Drone technology and lessons learned from autonomous vehicles – like Lidar, short for “light detection and ranging” – can also be adopted, while the internet of things may finally mean that connected, seamless travel is indeed possible.

Companies like Rolls Royce are teaming up with industry and academia to provide workable, practical solutions. And although many of the 120 or so concept vehicles exist only on computers for the time being, a select few have built scale and full-size prototype “proof of concept” vehicles. 

Some are simply “learning by doing” – the very same approach adopted by Orville and Wilbur Wright in the pioneering days of flight.


As a service provider, Uber clearly sees air taxis as an extension of mobility options. Customers might expect to use a smart phone app similar to the ones currently in operation, but with the option to choose whether to be driven or flown to their destination.

But no matter how high these companies aim to travel, there are still barriers left to overcome. Air taxis would mean busier skies and higher air traffic concentration. Regulators will want to see stringent target levels for safety and security.

Simplicity of design will also be key. Battery technologies are improving but have some way to go to meet range requirements for even short urban trips. 

Automation is seen as a way to make operations safer but it is likely that early vehicles would need human pilots before moving to driverless air taxis in the future. Customer comfort and safety issues will have to be addressed, as will consumer confidence in using this kind of travel technology.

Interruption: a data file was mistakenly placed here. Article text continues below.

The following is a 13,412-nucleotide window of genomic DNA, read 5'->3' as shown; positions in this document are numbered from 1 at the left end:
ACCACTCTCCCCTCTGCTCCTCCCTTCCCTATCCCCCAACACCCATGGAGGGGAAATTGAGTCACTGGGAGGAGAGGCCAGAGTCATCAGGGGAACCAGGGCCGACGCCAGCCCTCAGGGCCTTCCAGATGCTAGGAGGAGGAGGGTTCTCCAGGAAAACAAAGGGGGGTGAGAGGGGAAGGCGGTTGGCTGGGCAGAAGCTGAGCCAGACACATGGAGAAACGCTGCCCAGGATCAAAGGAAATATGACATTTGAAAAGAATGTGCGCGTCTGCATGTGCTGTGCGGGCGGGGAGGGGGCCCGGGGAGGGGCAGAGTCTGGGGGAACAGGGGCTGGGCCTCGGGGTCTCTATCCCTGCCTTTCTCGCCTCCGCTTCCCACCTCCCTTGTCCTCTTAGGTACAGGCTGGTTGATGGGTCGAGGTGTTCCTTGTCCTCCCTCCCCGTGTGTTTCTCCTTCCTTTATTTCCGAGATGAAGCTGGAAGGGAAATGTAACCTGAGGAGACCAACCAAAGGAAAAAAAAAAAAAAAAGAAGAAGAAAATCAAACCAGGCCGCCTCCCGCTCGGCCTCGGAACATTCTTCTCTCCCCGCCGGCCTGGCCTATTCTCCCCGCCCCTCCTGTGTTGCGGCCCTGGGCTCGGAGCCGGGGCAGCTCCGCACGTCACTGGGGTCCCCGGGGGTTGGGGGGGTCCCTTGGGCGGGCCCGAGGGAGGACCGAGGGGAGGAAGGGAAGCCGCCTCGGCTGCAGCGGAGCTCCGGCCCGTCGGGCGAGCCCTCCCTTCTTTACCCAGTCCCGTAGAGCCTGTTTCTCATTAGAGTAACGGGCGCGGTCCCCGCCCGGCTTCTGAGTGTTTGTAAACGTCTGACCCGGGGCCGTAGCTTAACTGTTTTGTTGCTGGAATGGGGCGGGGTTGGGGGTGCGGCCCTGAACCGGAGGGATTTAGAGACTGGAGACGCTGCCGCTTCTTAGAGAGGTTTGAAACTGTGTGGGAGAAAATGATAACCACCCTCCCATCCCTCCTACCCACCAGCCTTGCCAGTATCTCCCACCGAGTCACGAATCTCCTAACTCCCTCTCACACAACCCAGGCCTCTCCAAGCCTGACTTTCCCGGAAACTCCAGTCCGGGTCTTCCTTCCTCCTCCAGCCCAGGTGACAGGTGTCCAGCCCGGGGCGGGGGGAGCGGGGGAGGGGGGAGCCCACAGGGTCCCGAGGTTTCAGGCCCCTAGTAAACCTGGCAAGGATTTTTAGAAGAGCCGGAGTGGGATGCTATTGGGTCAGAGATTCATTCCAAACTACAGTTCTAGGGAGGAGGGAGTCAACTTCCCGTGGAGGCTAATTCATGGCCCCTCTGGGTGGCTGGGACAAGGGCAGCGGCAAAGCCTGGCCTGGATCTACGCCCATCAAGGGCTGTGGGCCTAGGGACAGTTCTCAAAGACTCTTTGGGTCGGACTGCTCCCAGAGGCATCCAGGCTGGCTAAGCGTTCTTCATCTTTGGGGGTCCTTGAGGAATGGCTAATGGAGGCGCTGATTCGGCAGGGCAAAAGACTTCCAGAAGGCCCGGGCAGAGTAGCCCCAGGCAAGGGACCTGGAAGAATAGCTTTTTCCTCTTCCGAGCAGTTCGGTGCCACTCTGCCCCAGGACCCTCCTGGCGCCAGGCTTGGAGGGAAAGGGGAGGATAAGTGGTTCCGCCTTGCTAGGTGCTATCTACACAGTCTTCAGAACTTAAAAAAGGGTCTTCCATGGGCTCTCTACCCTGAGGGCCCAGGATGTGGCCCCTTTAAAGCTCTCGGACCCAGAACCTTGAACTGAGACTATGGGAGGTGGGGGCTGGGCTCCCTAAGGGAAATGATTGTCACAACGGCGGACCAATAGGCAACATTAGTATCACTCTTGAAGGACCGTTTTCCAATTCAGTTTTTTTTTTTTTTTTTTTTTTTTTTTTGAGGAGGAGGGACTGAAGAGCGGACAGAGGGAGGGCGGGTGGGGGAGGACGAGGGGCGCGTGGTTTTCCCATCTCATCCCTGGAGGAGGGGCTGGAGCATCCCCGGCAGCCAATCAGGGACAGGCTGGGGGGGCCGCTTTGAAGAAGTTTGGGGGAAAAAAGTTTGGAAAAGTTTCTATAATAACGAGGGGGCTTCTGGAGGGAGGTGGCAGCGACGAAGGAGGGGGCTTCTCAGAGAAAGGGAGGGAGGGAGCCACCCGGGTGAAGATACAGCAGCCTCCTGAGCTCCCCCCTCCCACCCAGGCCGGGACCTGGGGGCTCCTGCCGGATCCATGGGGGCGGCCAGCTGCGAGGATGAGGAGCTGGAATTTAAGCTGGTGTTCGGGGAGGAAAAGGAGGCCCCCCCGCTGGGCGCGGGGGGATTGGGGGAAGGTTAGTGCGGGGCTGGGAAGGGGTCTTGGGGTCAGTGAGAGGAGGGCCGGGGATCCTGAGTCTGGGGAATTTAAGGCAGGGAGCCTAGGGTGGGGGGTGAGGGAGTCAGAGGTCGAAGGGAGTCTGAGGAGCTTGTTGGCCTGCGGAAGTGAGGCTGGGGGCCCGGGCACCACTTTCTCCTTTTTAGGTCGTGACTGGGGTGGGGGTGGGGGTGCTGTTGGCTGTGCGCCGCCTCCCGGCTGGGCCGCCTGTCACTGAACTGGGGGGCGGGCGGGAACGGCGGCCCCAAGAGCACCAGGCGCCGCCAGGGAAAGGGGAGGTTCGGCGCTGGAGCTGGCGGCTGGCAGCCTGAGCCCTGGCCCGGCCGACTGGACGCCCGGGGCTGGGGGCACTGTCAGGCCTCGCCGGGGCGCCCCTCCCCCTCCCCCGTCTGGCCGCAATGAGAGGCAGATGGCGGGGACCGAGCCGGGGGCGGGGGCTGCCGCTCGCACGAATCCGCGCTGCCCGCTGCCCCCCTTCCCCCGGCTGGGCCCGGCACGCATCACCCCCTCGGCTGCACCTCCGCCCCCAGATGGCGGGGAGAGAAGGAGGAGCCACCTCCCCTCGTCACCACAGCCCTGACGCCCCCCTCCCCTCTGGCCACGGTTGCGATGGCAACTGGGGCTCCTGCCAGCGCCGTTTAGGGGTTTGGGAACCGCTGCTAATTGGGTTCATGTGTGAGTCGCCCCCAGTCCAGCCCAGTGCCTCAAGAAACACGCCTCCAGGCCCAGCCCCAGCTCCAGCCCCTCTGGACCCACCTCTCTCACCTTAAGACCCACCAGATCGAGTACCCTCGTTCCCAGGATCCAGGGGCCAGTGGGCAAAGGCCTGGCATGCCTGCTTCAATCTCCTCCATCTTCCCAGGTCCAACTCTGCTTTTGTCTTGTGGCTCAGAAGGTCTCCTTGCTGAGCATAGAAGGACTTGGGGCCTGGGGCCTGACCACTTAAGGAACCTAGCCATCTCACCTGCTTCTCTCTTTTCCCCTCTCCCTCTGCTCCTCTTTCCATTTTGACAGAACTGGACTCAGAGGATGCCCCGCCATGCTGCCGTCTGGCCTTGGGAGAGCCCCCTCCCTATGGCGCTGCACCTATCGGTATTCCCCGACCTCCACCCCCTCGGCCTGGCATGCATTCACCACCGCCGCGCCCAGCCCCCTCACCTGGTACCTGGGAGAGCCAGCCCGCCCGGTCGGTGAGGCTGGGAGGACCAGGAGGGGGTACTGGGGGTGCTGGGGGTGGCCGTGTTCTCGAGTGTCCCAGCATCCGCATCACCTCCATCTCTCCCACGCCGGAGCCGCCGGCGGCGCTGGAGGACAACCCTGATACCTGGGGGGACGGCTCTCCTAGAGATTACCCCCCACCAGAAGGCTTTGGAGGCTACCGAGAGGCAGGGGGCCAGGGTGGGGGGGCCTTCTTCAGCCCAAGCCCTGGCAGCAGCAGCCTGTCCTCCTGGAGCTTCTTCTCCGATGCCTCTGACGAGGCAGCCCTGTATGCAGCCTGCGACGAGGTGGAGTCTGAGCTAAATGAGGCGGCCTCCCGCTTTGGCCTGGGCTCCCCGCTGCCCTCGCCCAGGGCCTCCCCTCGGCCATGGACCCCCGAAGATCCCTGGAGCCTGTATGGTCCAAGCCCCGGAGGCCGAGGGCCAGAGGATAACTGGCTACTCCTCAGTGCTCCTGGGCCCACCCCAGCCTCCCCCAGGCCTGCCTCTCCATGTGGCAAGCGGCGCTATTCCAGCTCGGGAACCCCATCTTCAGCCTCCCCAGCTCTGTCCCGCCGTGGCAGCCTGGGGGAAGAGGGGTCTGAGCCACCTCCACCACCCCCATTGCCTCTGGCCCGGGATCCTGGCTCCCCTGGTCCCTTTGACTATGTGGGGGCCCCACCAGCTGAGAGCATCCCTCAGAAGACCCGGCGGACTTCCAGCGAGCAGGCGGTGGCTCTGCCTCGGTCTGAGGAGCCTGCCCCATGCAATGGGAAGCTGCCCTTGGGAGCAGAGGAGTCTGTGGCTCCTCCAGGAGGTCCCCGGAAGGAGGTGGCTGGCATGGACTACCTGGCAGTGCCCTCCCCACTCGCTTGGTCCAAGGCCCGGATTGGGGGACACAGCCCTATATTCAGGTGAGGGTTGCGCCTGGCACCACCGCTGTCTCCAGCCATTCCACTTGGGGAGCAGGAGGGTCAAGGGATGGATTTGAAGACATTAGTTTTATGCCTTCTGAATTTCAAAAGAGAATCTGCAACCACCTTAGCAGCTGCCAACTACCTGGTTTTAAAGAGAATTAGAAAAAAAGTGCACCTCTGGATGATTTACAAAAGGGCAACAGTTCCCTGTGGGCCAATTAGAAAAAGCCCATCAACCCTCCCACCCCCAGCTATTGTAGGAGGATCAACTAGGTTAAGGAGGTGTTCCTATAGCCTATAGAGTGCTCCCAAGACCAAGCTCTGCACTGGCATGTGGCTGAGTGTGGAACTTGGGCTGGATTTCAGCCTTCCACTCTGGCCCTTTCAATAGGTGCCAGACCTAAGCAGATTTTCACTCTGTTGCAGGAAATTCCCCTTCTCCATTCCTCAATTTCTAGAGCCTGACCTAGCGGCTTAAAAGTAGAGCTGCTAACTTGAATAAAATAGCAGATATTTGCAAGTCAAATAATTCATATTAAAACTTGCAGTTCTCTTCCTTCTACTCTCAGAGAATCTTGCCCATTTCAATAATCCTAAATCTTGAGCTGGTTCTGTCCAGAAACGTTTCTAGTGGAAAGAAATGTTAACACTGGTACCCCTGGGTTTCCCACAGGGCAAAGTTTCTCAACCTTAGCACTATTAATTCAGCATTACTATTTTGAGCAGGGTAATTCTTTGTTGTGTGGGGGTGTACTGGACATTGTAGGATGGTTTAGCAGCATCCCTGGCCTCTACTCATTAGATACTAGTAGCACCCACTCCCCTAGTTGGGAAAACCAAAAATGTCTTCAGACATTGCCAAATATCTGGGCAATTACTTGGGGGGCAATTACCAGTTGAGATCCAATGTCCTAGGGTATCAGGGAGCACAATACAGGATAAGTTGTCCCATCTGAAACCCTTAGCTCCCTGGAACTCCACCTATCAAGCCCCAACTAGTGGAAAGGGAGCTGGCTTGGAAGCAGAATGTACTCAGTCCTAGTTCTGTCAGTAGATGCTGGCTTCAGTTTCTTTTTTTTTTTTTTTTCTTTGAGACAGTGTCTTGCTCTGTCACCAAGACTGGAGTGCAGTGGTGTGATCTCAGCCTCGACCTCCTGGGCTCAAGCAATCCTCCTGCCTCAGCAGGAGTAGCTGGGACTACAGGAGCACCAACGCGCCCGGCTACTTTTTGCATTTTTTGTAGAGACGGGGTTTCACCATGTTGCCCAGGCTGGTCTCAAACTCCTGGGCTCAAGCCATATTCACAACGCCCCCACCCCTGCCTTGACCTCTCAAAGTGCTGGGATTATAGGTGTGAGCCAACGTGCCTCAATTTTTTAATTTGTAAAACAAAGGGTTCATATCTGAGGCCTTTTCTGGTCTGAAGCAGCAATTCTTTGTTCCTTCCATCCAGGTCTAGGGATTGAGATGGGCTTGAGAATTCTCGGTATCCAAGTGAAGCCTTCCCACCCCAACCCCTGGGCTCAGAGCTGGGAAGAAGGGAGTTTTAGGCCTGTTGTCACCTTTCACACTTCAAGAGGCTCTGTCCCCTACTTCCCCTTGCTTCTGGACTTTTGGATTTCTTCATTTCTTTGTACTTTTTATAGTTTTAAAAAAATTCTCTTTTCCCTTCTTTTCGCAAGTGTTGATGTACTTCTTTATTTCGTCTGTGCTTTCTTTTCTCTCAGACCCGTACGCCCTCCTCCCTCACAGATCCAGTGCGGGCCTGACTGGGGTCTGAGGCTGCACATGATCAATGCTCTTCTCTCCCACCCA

The Volocopter 2X. (Photo: Nikolay Kazakov, Karlsruhe)

On top of all this, noise and emissions within an urban area must be minimised and vehicles will need to be able to operate in adverse weather. The cost of these vehicles will need to be affordable and this can only be achieved through large scale production.

There is already a shortage of commercial pilots, so new thinking will be required as to who will operate these machines. Seamless transport integration will require conveniently located “Skyports” and these will place increased demand on electricity supplies.

Without integrated air traffic management for air taxis, safety may be compromised. The technology on its own is not the answer, and the concept is unlikely to succeed without a wider view of the business model and operating environment. 

Joined up thinking will be needed. These future vehicles will not only need to overcome technological but also societal challenges.

Despite all that, unmanned and tethered flights for selected concept vehicles have already taken place, and it is likely that in the next two to five years we will see piloted demonstrations. 

Within the next five to ten years, we could see limited commercial operations in niche market sectors – but collaboration and joined up thinking will be paramount.

Mike Bromfield is a flight safety researcher, and senior lecturer in aerospace in the Department of Mechanical, Aerospace and Automotive Engineering at Coventry University.

This commentary first appeared on The Conversation. Read it here

Source: CNA/nr(sl)